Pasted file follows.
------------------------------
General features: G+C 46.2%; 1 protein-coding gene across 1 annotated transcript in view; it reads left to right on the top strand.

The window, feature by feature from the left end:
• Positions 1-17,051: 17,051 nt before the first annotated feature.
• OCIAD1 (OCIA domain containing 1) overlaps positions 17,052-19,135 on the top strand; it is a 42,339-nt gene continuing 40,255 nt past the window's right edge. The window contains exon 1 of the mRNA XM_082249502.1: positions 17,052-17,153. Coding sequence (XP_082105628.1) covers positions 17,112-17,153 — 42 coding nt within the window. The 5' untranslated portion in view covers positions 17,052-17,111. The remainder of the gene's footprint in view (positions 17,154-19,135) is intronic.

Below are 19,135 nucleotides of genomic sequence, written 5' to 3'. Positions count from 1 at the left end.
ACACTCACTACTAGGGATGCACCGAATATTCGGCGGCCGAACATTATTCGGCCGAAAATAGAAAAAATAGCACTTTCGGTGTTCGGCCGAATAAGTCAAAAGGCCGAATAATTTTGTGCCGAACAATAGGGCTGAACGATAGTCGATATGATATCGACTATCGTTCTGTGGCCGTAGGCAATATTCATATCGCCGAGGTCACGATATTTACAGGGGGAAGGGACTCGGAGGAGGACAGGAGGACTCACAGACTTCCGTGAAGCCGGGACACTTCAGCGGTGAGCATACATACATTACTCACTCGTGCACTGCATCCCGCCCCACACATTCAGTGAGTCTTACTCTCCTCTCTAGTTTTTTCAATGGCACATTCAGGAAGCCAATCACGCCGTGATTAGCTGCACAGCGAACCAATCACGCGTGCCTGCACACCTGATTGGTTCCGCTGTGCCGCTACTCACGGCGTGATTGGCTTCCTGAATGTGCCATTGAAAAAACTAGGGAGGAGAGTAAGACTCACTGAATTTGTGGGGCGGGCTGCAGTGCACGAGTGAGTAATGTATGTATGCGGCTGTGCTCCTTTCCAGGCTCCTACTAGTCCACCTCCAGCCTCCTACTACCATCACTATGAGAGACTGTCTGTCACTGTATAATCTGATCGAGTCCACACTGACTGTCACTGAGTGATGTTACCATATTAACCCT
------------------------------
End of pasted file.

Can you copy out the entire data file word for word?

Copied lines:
General features: G+C 46.2%; 1 protein-coding gene across 1 annotated transcript in view; it reads left to right on the top strand.

The window, feature by feature from the left end:
• Positions 1-17,051: 17,051 nt before the first annotated feature.
• OCIAD1 (OCIA domain containing 1) overlaps positions 17,052-19,135 on the top strand; it is a 42,339-nt gene continuing 40,255 nt past the window's right edge. The window contains exon 1 of the mRNA XM_082249502.1: positions 17,052-17,153. Coding sequence (XP_082105628.1) covers positions 17,112-17,153 — 42 coding nt within the window. The 5' untranslated portion in view covers positions 17,052-17,111. The remainder of the gene's footprint in view (positions 17,154-19,135) is intronic.

Below are 19,135 nucleotides of genomic sequence, written 5' to 3'. Positions count from 1 at the left end.
ACACTCACTACTAGGGATGCACCGAATATTCGGCGGCCGAACATTATTCGGCCGAAAATAGAAAAAATAGCACTTTCGGTGTTCGGCCGAATAAGTCAAAAGGCCGAATAATTTTGTGCCGAACAATAGGGCTGAACGATAGTCGATATGATATCGACTATCGTTCTGTGGCCGTAGGCAATATTCATATCGCCGAGGTCACGATATTTACAGGGGGAAGGGACTCGGAGGAGGACAGGAGGACTCACAGACTTCCGTGAAGCCGGGACACTTCAGCGGTGAGCATACATACATTACTCACTCGTGCACTGCATCCCGCCCCACACATTCAGTGAGTCTTACTCTCCTCTCTAGTTTTTTCAATGGCACATTCAGGAAGCCAATCACGCCGTGATTAGCTGCACAGCGAACCAATCACGCGTGCCTGCACACCTGATTGGTTCCGCTGTGCCGCTACTCACGGCGTGATTGGCTTCCTGAATGTGCCATTGAAAAAACTAGGGAGGAGAGTAAGACTCACTGAATTTGTGGGGCGGGCTGCAGTGCACGAGTGAGTAATGTATGTATGCGGCTGTGCTCCTTTCCAGGCTCCTACTAGTCCACCTCCAGCCTCCTACTACCATCACTATGAGAGACTGTCTGTCACTGTATAATCTGATCGAGTCCACACTGACTGTCACTGAGTGATGTTACCATATTAACCCT